June 26, 2019
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Bar Harbor bank added to lawsuit against former lawmaker who stole elderly widow’s trust funds

Courtesy of Penobscot County Sheriff's Office
Courtesy of Penobscot County Sheriff's Office
Robert Kenneth Lindell

The heirs of a Belfast woman whose estate was raided by a former Maine legislator have expanded a lawsuit against the estate’s trustee to include the bank where the trust funds were set up. The expansion is part of an effort to recover more of the $3 million that vanished from the estate of Phyllis Poor from a long-term theft that landed the trustee, 54-year-old Robert Kenneth Lindell Jr., in prison for 10 years.

Attorneys Sarah Irving Gilbert and Christopher MacLean of Camden allege in a new filing in Maine Business and Consumer Court in Portland that Bar Harbor Trust Services, a division of Bar Harbor Bank and Trust, did not properly oversee the activities of Lindell, the estate’s trustee who was convicted of theft and tax evasion in November. The attorneys also allege that once Bar Harbor Trust Services learned that Lindell was suspected of stealing from Poor’s estate, employees tried to cover up what had happened.

They are seeking punitive damages from the Bar Harbor-based bank.

In August, Gilbert and MacLean won a $3 million pre-judgment attachment on Lindell’s real estate and personal property. The attachment prevented Lindell, formerly of Frankfort and Cloverdale, California, from selling his real estate holdings or personal property before repaying the stolen money.

Jurors found that Lindell drained more than $3 million from Poor’s estate between 2013 and 2017. Poor died in 2012 at the age of 92.

As the trustee of Poor’s estate, Lindell had access to two trust funds. Those funds were set up with Bar Har Trust Services, which, according to the lawsuit, should have paid closer attention to how much money Lindell was withdrawing.

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The amended complaint accuses the bank’s trust division of fraud, negligence, conspiracy, unjust enrichment, breach of fiduciary duty, intentional infliction of emotional distress and other activities that weren’t in the interest of Poor’s heirs.

“This financial institution was asleep at the wheel,” Gilbert said last week. “For years it allowed [Lindell] to take money from Mrs. Poor’s estate.”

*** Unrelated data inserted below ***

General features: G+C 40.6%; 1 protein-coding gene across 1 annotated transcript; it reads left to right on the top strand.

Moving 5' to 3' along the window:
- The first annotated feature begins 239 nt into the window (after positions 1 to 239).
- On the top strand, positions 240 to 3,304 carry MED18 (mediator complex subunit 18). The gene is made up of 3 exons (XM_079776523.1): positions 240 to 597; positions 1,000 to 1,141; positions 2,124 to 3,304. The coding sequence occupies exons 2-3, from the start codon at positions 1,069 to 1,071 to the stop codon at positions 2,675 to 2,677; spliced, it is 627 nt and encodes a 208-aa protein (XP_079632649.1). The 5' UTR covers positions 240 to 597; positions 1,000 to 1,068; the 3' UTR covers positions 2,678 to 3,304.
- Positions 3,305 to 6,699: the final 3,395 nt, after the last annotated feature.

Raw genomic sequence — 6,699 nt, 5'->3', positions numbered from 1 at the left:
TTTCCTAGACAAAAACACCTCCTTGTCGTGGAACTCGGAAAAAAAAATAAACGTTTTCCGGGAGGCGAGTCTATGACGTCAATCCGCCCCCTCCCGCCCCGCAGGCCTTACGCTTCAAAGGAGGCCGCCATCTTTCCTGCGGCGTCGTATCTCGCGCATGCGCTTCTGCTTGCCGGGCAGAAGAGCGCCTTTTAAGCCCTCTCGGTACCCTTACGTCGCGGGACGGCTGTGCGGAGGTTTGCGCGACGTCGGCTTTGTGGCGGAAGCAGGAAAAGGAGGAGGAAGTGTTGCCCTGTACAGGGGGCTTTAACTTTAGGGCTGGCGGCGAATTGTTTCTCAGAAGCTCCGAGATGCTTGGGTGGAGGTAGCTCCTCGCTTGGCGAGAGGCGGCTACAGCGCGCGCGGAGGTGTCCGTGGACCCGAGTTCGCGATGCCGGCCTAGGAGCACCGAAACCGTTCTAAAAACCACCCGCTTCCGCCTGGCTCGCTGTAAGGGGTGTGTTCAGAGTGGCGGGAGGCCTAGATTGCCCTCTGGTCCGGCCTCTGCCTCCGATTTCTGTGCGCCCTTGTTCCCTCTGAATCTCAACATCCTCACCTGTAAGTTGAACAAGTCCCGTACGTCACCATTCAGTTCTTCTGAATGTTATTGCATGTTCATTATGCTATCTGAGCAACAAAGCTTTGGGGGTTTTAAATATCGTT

Eric Wycoff, the Portland attorney who represents the bank, on Friday described the claims as “meritless.” The bank has asked the judge to dismiss them from the lawsuit.

“Bar Harbor Trust Services feels very strongly that it has at all times acted appropriately, not done anything wrong, and that the claims contained in the second amended complaint against it are meritless,” Wycoff said.

Poor’s estate was valued at nearly $6.7 million when she died, the complaint said. During Lindell’s criminal trial, the estate should have been valued at $5.5 million.

It was to be divided into thirds to be distributed equally among a trust for Poor’s son, Frederick J. Poor, a disabled Vietnam veteran who lives in Florida; a trust for her grandchildren; and money for Waldo County charities. Her will stated that she and her husband had provided for their other children during their lifetimes so they were not included in the will.

Bar Harbor Trust Services no longer is overseeing the trusts, according to Gilbert.

She also said that while a substantial amount of money has been collected from Lindell’s real estate holdings and personal property, Poor’s heirs have not been made whole. If the judge finds Bar Harbor Trust Services did not properly oversee Lindell’s activities, he could order the bank to repay a portion of the money Lindell stole.

In sending Lindell to prison for 10 years, the maximum sentence for theft in Maine, Superior Court Justice William Anderson in April described his conduct as “outrageous.”

The judge said that Lindell wrote checks from the trust accounts to support his “lavish lifestyle,” including the purchase and renovation of a house in California wine country, and credit card bills for expensive travel and dining in the U.S. and Europe. He also paid for his child’s private high school and college tuition with stolen funds.

Anderson ordered Lindell to pay $750,000 in restitution to the Poor trusts and a second victim who lives in France. The judge based that amount on what he estimated Lindell could afford.

Gilbert said that amount is included in the $3 million pre-judgment attachment.

Lindell served in the Maine House of Representatives as a Republican from 2004 to 2006, when he was defeated in his re-election bid.

A hearing on Bar Harbor Trust Services’ motion to dismiss has not been set.

 



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